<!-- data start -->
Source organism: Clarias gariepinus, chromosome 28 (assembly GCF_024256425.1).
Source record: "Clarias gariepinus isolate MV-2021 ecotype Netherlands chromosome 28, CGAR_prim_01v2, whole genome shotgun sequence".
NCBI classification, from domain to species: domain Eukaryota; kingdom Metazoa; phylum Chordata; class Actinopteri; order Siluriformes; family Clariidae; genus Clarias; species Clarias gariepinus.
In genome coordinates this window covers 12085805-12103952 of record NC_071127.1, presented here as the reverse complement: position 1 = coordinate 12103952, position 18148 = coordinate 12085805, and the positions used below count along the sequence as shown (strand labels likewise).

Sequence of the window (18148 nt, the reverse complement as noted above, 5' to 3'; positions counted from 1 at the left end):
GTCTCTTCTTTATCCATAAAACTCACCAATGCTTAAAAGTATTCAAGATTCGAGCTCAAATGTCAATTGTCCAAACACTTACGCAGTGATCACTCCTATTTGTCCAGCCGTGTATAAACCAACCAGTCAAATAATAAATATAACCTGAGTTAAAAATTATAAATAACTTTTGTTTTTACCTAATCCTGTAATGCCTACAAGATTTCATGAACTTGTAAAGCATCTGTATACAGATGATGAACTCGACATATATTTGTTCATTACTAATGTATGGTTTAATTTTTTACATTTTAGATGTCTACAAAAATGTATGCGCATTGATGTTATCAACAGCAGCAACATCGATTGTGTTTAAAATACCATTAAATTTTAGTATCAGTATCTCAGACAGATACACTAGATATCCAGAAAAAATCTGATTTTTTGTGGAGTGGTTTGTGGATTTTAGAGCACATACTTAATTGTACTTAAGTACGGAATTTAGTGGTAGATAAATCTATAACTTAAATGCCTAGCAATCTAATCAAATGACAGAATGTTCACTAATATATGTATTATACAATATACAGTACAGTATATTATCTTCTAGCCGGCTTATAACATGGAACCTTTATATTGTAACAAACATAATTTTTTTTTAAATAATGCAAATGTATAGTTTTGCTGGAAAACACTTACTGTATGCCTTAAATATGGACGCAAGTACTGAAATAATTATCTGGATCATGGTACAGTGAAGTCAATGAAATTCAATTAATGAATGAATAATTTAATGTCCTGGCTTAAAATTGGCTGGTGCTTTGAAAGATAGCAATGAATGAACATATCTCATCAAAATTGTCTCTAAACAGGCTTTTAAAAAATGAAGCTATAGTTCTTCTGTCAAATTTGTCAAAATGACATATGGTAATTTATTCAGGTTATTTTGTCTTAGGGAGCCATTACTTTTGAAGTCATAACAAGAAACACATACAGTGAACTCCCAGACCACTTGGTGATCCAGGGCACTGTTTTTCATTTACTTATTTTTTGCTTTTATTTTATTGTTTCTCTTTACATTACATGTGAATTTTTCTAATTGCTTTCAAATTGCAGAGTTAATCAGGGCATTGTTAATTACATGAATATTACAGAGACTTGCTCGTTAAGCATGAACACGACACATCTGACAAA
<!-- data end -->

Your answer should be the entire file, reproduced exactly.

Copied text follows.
Source organism: Clarias gariepinus, chromosome 28 (assembly GCF_024256425.1).
Source record: "Clarias gariepinus isolate MV-2021 ecotype Netherlands chromosome 28, CGAR_prim_01v2, whole genome shotgun sequence".
NCBI classification, from domain to species: domain Eukaryota; kingdom Metazoa; phylum Chordata; class Actinopteri; order Siluriformes; family Clariidae; genus Clarias; species Clarias gariepinus.
In genome coordinates this window covers 12085805-12103952 of record NC_071127.1, presented here as the reverse complement: position 1 = coordinate 12103952, position 18148 = coordinate 12085805, and the positions used below count along the sequence as shown (strand labels likewise).

Sequence of the window (18148 nt, the reverse complement as noted above, 5' to 3'; positions counted from 1 at the left end):
GTCTCTTCTTTATCCATAAAACTCACCAATGCTTAAAAGTATTCAAGATTCGAGCTCAAATGTCAATTGTCCAAACACTTACGCAGTGATCACTCCTATTTGTCCAGCCGTGTATAAACCAACCAGTCAAATAATAAATATAACCTGAGTTAAAAATTATAAATAACTTTTGTTTTTACCTAATCCTGTAATGCCTACAAGATTTCATGAACTTGTAAAGCATCTGTATACAGATGATGAACTCGACATATATTTGTTCATTACTAATGTATGGTTTAATTTTTTACATTTTAGATGTCTACAAAAATGTATGCGCATTGATGTTATCAACAGCAGCAACATCGATTGTGTTTAAAATACCATTAAATTTTAGTATCAGTATCTCAGACAGATACACTAGATATCCAGAAAAAATCTGATTTTTTGTGGAGTGGTTTGTGGATTTTAGAGCACATACTTAATTGTACTTAAGTACGGAATTTAGTGGTAGATAAATCTATAACTTAAATGCCTAGCAATCTAATCAAATGACAGAATGTTCACTAATATATGTATTATACAATATACAGTACAGTATATTATCTTCTAGCCGGCTTATAACATGGAACCTTTATATTGTAACAAACATAATTTTTTTTTAAATAATGCAAATGTATAGTTTTGCTGGAAAACACTTACTGTATGCCTTAAATATGGACGCAAGTACTGAAATAATTATCTGGATCATGGTACAGTGAAGTCAATGAAATTCAATTAATGAATGAATAATTTAATGTCCTGGCTTAAAATTGGCTGGTGCTTTGAAAGATAGCAATGAATGAACATATCTCATCAAAATTGTCTCTAAACAGGCTTTTAAAAAATGAAGCTATAGTTCTTCTGTCAAATTTGTCAAAATGACATATGGTAATTTATTCAGGTTATTTTGTCTTAGGGAGCCATTACTTTTGAAGTCATAACAAGAAACACATACAGTGAACTCCCAGACCACTTGGTGATCCAGGGCACTGTTTTTCATTTACTTATTTTTTGCTTTTATTTTATTGTTTCTCTTTACATTACATGTGAATTTTTCTAATTGCTTTCAAATTGCAGAGTTAATCAGGGCATTGTTAATTACATGAATATTACAGAGACTTGCTCGTTAAGCATGAACACGACACATCTGACAAA